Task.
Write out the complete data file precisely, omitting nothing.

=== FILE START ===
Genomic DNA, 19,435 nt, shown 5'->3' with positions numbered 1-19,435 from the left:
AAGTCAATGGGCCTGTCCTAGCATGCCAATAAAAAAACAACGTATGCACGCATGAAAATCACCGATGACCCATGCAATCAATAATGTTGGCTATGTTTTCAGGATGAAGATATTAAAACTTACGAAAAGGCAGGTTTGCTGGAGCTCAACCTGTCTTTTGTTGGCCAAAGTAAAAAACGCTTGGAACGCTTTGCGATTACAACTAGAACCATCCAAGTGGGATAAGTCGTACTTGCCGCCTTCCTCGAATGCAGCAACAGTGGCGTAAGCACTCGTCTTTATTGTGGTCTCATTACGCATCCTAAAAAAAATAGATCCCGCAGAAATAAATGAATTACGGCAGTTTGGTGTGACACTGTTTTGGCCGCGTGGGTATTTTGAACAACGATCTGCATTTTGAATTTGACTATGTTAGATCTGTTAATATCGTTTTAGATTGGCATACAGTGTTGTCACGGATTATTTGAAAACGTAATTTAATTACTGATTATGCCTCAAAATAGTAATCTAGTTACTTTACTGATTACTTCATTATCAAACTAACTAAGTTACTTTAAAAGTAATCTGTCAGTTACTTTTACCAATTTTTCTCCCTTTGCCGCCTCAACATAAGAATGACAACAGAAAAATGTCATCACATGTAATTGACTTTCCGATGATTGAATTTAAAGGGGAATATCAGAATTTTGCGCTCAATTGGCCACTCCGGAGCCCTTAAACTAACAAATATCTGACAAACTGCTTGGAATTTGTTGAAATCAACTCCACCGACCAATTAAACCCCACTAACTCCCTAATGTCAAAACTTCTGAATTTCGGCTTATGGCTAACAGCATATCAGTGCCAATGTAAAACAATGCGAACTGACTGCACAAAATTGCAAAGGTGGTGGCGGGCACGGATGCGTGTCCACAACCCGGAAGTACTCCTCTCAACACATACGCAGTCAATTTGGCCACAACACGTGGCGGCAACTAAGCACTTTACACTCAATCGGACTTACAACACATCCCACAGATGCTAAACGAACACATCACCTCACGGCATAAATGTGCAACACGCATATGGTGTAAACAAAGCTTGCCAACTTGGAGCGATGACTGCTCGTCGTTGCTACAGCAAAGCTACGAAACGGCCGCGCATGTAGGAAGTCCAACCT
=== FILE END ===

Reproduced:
Genomic DNA, 19,435 nt, shown 5'->3' with positions numbered 1-19,435 from the left:
AAGTCAATGGGCCTGTCCTAGCATGCCAATAAAAAAACAACGTATGCACGCATGAAAATCACCGATGACCCATGCAATCAATAATGTTGGCTATGTTTTCAGGATGAAGATATTAAAACTTACGAAAAGGCAGGTTTGCTGGAGCTCAACCTGTCTTTTGTTGGCCAAAGTAAAAAACGCTTGGAACGCTTTGCGATTACAACTAGAACCATCCAAGTGGGATAAGTCGTACTTGCCGCCTTCCTCGAATGCAGCAACAGTGGCGTAAGCACTCGTCTTTATTGTGGTCTCATTACGCATCCTAAAAAAAATAGATCCCGCAGAAATAAATGAATTACGGCAGTTTGGTGTGACACTGTTTTGGCCGCGTGGGTATTTTGAACAACGATCTGCATTTTGAATTTGACTATGTTAGATCTGTTAATATCGTTTTAGATTGGCATACAGTGTTGTCACGGATTATTTGAAAACGTAATTTAATTACTGATTATGCCTCAAAATAGTAATCTAGTTACTTTACTGATTACTTCATTATCAAACTAACTAAGTTACTTTAAAAGTAATCTGTCAGTTACTTTTACCAATTTTTCTCCCTTTGCCGCCTCAACATAAGAATGACAACAGAAAAATGTCATCACATGTAATTGACTTTCCGATGATTGAATTTAAAGGGGAATATCAGAATTTTGCGCTCAATTGGCCACTCCGGAGCCCTTAAACTAACAAATATCTGACAAACTGCTTGGAATTTGTTGAAATCAACTCCACCGACCAATTAAACCCCACTAACTCCCTAATGTCAAAACTTCTGAATTTCGGCTTATGGCTAACAGCATATCAGTGCCAATGTAAAACAATGCGAACTGACTGCACAAAATTGCAAAGGTGGTGGCGGGCACGGATGCGTGTCCACAACCCGGAAGTACTCCTCTCAACACATACGCAGTCAATTTGGCCACAACACGTGGCGGCAACTAAGCACTTTACACTCAATCGGACTTACAACACATCCCACAGATGCTAAACGAACACATCACCTCACGGCATAAATGTGCAACACGCATATGGTGTAAACAAAGCTTGCCAACTTGGAGCGATGACTGCTCGTCGTTGCTACAGCAAAGCTACGAAACGGCCGCGCATGTAGGAAGTCCAACCT